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dc.contributor.authorOkere, Uchechukwu V.
dc.contributor.authorSchuster, Jasmin K.
dc.contributor.authorOgbonnaya, Uchenna O.
dc.contributor.authorJones, Kevin C.
dc.contributor.authorSemple, Kirk T.
dc.date.accessioned2018-01-26T16:44:01Z
dc.date.available2018-01-26T16:44:01Z
dc.date.issued2017-10-04
dc.identifier.citationOkere, U. V. et al (2017) 'Indigenous 14C-phenanthrene biodegradation in “pristine” woodland and grassland soils from Norway and the United Kingdom', Environmental Science: Processes & Impacts, 19 (11):1437en
dc.identifier.issn20507887
dc.identifier.doi10.1039/C7EM00242D
dc.identifier.urihttp://hdl.handle.net/10545/622083
dc.description.abstractIn this study, the indigenous microbial mineralisation of 14C-phenanthrene in seven background soils (four from Norwegian woodland and three from the UK (two grasslands and one woodland)) was investigated. ∑PAHs ranged from 16.39 to 285.54 ng g−1 dw soil. Lag phases (time before 14C-phenanthrene mineralisation reached 5%) were longer in all of the Norwegian soils and correlated positively with TOC, but negatively with ∑PAHs and phenanthrene degraders for all soils. 14C-phenanthrene mineralisation in the soils varied due to physicochemical properties. The results show that indigenous microorganisms can adapt to 14C-phenanthrene mineralisation following diffuse PAH contamination. Considering the potential of soil as a secondary PAH source, these findings highlight the important role of indigenous microflora in the processing of PAHs in the environment.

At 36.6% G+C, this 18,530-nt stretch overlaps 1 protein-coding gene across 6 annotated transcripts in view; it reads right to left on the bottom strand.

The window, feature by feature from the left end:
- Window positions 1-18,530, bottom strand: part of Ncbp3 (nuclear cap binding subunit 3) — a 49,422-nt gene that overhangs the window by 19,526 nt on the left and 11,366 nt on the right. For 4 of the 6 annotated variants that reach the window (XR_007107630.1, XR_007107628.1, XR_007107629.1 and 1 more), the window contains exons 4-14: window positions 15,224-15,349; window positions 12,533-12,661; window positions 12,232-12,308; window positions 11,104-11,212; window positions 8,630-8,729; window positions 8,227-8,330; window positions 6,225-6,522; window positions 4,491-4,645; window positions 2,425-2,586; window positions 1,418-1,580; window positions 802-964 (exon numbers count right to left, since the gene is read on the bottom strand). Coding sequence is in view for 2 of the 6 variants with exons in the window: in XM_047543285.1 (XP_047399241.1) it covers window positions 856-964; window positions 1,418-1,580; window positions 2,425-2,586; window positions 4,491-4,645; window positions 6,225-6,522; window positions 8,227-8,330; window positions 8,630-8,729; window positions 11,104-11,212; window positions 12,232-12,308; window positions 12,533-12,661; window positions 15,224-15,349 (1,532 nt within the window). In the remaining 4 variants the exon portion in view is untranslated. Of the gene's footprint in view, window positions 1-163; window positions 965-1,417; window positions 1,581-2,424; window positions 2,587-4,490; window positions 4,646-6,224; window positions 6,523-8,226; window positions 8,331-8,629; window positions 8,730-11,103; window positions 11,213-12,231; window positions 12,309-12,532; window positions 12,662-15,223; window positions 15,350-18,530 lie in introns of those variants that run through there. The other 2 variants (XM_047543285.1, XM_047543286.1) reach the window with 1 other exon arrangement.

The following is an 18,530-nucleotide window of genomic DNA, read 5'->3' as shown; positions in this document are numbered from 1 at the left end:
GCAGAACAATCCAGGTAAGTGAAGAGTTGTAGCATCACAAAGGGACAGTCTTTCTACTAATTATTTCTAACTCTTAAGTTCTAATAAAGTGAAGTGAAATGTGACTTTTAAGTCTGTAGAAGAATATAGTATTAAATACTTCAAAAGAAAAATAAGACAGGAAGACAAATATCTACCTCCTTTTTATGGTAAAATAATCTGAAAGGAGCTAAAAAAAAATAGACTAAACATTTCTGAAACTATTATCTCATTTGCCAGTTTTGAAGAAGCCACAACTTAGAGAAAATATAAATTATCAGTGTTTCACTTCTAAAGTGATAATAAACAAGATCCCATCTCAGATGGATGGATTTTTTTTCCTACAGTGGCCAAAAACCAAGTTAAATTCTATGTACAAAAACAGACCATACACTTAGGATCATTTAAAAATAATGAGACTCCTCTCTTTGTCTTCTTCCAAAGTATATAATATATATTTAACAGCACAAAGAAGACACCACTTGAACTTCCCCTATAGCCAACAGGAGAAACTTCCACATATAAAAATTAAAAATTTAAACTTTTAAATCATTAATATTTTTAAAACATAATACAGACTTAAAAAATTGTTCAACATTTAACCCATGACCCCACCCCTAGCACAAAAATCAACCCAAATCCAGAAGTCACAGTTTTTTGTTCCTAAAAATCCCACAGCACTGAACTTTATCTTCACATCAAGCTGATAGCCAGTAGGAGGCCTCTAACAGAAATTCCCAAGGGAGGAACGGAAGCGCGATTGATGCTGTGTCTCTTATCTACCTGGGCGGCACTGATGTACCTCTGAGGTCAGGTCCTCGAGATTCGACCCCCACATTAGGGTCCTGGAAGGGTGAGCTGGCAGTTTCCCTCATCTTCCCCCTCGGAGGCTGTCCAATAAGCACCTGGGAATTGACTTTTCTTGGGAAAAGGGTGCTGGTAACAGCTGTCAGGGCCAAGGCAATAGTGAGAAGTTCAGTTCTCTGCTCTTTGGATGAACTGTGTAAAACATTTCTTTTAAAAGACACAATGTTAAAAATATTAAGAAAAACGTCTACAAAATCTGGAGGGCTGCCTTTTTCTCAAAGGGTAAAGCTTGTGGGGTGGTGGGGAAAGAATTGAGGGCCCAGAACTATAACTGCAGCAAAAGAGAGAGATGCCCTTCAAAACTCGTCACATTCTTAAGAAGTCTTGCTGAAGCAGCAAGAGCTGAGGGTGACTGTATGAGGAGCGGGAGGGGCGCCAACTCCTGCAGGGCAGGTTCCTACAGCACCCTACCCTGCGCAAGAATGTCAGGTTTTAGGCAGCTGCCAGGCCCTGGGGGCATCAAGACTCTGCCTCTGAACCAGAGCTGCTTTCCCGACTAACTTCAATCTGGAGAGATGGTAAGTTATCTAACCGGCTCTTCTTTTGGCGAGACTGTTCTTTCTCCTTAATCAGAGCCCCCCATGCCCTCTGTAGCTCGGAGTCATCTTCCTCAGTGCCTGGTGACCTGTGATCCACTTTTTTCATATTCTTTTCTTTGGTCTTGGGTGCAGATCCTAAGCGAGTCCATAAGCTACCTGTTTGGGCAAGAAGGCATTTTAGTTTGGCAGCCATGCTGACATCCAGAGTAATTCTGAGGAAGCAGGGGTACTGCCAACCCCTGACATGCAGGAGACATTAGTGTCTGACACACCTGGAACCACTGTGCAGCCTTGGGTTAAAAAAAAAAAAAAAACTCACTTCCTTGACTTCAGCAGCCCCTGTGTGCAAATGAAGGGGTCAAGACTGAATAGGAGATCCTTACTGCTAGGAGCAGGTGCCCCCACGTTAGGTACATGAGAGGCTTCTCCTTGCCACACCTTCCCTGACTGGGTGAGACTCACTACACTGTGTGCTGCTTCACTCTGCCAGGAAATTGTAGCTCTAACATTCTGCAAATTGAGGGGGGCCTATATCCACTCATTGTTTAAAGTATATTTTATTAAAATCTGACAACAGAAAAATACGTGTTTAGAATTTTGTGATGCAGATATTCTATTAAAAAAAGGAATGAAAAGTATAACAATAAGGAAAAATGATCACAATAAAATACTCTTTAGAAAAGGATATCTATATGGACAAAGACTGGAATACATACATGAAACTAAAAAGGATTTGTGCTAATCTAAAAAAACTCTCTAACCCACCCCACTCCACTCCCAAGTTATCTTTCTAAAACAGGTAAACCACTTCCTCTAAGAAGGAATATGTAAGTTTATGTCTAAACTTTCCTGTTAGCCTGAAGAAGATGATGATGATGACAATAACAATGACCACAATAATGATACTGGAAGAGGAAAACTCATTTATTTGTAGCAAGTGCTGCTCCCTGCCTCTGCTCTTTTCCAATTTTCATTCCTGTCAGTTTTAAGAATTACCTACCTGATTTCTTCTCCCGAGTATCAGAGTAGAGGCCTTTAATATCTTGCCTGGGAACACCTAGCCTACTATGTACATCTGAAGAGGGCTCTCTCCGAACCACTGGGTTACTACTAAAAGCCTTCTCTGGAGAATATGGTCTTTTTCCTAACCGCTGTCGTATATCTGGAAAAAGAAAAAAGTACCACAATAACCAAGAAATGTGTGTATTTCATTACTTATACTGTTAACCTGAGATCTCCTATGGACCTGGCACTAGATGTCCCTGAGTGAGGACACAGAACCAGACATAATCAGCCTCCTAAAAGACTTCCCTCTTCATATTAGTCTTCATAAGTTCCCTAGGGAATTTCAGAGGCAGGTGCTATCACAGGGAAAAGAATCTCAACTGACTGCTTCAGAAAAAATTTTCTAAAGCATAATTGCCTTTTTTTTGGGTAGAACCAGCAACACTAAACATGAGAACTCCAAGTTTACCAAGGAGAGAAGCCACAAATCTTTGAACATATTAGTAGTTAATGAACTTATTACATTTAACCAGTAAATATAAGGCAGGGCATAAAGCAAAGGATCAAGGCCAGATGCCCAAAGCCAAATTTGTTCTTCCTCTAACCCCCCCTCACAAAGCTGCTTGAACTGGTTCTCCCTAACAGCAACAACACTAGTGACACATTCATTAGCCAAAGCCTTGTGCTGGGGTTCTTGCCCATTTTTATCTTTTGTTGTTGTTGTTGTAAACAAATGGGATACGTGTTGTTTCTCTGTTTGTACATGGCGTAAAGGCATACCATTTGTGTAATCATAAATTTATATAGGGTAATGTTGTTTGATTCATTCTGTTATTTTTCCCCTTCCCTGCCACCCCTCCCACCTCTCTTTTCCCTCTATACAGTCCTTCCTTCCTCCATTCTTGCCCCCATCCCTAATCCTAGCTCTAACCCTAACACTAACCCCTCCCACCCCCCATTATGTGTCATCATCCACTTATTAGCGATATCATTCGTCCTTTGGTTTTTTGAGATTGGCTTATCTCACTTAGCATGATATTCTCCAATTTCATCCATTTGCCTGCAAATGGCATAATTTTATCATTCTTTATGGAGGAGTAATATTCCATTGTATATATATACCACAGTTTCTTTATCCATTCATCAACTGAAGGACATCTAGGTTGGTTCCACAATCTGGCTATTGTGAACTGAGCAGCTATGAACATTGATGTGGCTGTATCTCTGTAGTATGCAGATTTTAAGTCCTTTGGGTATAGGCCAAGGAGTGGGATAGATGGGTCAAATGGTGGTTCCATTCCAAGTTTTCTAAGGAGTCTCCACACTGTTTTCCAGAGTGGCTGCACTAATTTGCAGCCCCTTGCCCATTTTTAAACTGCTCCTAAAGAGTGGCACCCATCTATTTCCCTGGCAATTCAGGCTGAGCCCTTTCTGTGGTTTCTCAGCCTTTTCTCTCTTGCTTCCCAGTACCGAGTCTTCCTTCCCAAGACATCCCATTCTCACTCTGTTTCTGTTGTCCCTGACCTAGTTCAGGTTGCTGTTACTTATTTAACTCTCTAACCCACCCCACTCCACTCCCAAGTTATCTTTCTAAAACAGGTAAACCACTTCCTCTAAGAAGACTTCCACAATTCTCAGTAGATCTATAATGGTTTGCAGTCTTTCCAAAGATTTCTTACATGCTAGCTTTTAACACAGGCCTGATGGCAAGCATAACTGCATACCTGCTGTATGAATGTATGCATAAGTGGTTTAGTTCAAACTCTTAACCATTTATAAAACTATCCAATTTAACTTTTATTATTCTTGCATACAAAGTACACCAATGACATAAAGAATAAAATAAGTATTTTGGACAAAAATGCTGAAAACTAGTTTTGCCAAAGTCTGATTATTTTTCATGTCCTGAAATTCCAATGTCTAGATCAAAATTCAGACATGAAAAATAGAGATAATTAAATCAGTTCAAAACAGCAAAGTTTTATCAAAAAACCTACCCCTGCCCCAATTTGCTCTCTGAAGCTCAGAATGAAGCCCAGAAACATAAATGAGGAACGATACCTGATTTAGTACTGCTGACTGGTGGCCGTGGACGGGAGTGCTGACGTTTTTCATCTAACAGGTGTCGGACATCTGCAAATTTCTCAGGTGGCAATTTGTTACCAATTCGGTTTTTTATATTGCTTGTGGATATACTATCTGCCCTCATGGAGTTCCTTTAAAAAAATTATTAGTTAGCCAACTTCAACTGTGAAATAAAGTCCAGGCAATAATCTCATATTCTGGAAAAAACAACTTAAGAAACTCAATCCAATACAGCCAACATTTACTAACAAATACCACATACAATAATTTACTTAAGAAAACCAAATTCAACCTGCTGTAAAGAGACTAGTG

dc.description.sponsorshipN/Aen
dc.language.isoenen
dc.publisherRoyal Society of Chemistryen
dc.relation.urlhttp://pubs.rsc.org/en/Content/ArticleLanding/2017/EM/C7EM00242D#!divAbstracten
dc.rightsArchived with thanks to Environmental Science: Processes & Impactsen
dc.subjectEnvironment scienceen
dc.subjectSoil analysisen
dc.subjectChemistryen
dc.subjectPolycyclic aromatic hydrocarbonsen
dc.titleIndigenous 14C-phenanthrene biodegradation in “pristine” woodland and grassland soils from Norway and the United Kingdom.en
dc.typeArticleen
dc.identifier.eissn20507895
dc.contributor.departmentUniversity of Derbyen
dc.contributor.departmentEnvironment Canadaen
dc.contributor.departmentFederal University Oye-Ekitien
dc.contributor.departmentLancaster Universityen
dc.identifier.journalEnvironmental Science: Processes & Impactsen
dc.contributor.institutionUniversity of Derby
dc.contributor.institutionEnvironment Canada
dc.contributor.institutionFederal University Oye-Ekiti
dc.contributor.institutionLancaster University
dc.contributor.institutionLancaster University
dcterms.dateAccepted2017-09-28
refterms.dateFOA2019-02-28T16:31:19Z
html.description.abstractIn this study, the indigenous microbial mineralisation of 14C-phenanthrene in seven background soils (four from Norwegian woodland and three from the UK (two grasslands and one woodland)) was investigated. ∑PAHs ranged from 16.39 to 285.54 ng g−1 dw soil. Lag phases (time before 14C-phenanthrene mineralisation reached 5%) were longer in all of the Norwegian soils and correlated positively with TOC, but negatively with ∑PAHs and phenanthrene degraders for all soils. 14C-phenanthrene mineralisation in the soils varied due to physicochemical properties. The results show that indigenous microorganisms can adapt to 14C-phenanthrene mineralisation following diffuse PAH contamination. Considering the potential of soil as a secondary PAH source, these findings highlight the important role of indigenous microflora in the processing of PAHs in the environment.


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